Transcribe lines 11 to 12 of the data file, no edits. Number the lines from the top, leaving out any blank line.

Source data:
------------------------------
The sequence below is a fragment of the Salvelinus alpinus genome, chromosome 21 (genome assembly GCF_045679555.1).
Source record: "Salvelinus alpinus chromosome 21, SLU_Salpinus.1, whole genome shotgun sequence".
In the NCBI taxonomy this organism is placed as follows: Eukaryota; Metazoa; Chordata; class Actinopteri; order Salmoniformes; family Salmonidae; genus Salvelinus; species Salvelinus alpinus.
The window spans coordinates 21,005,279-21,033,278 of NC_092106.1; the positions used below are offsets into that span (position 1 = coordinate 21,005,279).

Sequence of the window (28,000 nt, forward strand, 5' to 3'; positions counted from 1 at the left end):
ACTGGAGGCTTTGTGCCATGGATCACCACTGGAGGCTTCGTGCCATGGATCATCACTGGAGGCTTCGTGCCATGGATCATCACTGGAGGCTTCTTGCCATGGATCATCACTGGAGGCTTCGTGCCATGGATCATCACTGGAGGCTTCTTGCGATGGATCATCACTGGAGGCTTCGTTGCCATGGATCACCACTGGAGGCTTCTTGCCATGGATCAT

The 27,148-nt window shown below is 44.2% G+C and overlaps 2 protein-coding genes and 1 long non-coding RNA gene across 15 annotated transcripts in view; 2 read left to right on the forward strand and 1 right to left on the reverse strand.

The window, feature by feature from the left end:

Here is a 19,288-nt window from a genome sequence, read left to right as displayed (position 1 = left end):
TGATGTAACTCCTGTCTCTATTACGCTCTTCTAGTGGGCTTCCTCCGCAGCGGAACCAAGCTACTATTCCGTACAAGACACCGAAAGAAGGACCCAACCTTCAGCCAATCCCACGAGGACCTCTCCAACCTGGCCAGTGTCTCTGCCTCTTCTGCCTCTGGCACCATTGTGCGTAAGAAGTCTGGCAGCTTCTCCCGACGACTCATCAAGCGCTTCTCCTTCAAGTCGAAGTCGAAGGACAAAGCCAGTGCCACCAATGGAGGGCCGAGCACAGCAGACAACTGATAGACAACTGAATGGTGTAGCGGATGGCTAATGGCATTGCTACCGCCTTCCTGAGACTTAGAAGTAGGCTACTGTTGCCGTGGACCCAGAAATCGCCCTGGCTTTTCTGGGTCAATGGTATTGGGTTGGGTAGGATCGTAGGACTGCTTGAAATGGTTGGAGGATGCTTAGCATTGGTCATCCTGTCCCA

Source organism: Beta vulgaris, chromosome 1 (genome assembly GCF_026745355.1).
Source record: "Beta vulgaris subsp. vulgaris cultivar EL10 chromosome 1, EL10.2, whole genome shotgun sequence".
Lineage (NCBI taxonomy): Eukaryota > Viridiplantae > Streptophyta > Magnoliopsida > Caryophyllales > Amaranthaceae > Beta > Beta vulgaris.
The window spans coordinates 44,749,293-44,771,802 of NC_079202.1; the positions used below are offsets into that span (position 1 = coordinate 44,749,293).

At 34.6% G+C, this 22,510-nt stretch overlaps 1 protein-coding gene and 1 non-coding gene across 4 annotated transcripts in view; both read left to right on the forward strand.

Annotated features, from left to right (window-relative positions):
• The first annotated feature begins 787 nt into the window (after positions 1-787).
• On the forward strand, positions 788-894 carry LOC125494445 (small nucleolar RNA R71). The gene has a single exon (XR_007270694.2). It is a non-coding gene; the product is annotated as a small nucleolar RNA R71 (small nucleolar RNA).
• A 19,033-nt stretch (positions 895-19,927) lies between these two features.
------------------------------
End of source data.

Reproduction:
Source organism: Beta vulgaris, chromosome 1 (genome assembly GCF_026745355.1).
Source record: "Beta vulgaris subsp. vulgaris cultivar EL10 chromosome 1, EL10.2, whole genome shotgun sequence".